Halloween: Removing the Mask of ghosts, superstitions, and all unreal beliefs

October 28, 2015


     My household loves Halloween, and so our readings today are quite seasonal. There were lots of superstitions in the Bible, especially surrounding the ark of the covenant which was used to symbolize the Lord’s presence in battle against Israel’s enemies.  I didn’t know the Bible story of Ichabod, but of course he is included in our readings since he has such a Halloween-sounding name.  There was a great blog on Ichabod, which is available on the research and readings page, but here is my favorite part:
During the holiday season last year I was feeling discouraged and unhappy. I reached out in a simple prayer to God for an answer that would “lift the shade of gloom” (Mary Baker Eddy,Christian Science Hymnal, No. 298) that had fallen over me. A few minutes later, as I was walking by the TV, I felt led to turn it on. It was a religious program, and the first thing I heard was a man asking, “Are you feeling dejected, unhappy, discouraged?” Of course that caught my attention, and then he answered it with “Well, you have the Ichabod thinking.”
Now, that really enticed me to continue to listen, as the only Ichabod I knew was from The Legend of Sleepy Hollow and I was sure he was not talking about that Halloween story. The man went on to explain that in the fourth chapter of First Samuel in the Bible there’s the story of a battle between the Philistines and the Israelites. A woman, who was about to give birth, had lost her husband, brother-in-law, and father-in-law in this battle—but the most devastating part to her was that the Philistines had stolen the ark of the covenant, which the Israelites believed was where God resided. When her son was born, she named him Ichabod, which means “the glory is departed from Israel” (I Samuel 4:21). She felt the glory had departed from Israel because the ark had been taken away.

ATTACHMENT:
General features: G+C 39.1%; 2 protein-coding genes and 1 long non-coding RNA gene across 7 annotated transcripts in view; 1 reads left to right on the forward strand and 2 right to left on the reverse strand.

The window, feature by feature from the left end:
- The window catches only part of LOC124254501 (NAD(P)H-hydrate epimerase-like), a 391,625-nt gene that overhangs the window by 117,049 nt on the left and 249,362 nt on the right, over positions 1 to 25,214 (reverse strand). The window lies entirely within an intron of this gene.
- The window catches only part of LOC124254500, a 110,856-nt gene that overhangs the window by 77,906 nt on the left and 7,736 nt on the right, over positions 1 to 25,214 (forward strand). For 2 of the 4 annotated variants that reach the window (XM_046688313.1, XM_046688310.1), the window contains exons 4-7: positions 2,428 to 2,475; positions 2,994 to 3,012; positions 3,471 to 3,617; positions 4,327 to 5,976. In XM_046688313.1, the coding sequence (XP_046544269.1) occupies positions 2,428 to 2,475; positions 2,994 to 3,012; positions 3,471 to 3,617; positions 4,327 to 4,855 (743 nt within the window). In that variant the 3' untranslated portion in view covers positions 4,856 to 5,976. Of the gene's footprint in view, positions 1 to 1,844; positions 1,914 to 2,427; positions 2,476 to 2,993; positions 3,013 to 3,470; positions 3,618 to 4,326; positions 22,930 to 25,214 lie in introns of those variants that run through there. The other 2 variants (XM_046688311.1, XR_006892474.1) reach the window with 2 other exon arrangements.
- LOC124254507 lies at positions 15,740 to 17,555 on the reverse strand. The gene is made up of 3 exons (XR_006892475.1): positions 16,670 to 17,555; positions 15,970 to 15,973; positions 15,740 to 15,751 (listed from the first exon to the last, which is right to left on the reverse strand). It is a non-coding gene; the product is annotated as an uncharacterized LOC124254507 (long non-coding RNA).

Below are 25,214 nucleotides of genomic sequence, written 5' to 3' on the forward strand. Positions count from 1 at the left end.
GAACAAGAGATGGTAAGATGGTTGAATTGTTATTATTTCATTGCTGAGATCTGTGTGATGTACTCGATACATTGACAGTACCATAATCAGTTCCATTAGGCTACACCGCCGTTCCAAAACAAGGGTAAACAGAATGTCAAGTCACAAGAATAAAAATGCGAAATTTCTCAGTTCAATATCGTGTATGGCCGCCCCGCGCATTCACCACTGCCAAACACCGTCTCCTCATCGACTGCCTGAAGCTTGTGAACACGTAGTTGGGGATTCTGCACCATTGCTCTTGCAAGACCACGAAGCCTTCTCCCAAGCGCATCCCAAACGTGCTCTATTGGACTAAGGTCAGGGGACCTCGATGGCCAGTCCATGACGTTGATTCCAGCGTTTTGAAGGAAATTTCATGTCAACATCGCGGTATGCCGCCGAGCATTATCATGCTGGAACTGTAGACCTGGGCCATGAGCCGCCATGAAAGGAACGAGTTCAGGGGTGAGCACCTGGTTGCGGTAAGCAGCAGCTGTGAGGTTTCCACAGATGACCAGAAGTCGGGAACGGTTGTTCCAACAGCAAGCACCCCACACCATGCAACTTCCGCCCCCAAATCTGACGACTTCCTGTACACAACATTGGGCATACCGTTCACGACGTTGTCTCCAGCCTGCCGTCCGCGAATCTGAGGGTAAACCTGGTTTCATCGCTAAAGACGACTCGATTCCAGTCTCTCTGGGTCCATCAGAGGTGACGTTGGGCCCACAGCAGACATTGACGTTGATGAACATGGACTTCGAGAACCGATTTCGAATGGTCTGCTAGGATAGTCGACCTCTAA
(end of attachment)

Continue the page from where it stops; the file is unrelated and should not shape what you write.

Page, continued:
This speaker went on to compare this woman to another woman and the birth of her son. Of course it was Mary and the birth of Jesus, which fulfilled the prophecy, “They shall call his name Emmanuel, which being interpreted is, God with us” (Matthew 1:23). And this birth was filled with the glory of God as the angels sang, “Glory to God in the highest, and on earth peace, good will toward men” (Luke 2:14). What a contrast between the two births and their subsequent purposes—and how wonderful to know that God is always with us as we hold to the Emmanuel thought and not to the Ichabod thought.
     Now, doesn’t going from Ichabod to Emmanuel nicely transition us from one holiday season to the next!
Later comment
     There is a wonderful article on “Removing the Mask of Error: Trick or Treatment” written by Barry Huff of CedarS Camps. It was his chapel address to the Principia Lower School during Halloween week, so I think Sunday School teachers, parents, and everyone else would really appreciate reading it.  Here’s a link to the article:

It never occurred to me to look on the CedarS website for metaphysical ideas to add to the Wednesday readings and research list, but this afternoon, a Christian Scientist from Monroe shared this article with me.  She is on our Wednesday readings list, and I love this fellowship and how we are all learning together!



The Skillful Surgeon

October 14, 2015


     ”Christian Science is always the most skillful surgeon, but surgery is the branch of its healing which will be last acknowledged” wrote Mary Baker Eddy in Science and Health. (SH 402)  In Miscellany, when Mrs. Eddy was asked about surgery, she responded, “The work done by the surgeon is the last healing that will be vouchsafed to us, or rather attained by us, as we near a state of spiritual perfection.” (My. 345) In a short poem entitled “Treasure” by R. Charles Long in The Christian Science Journal, we read: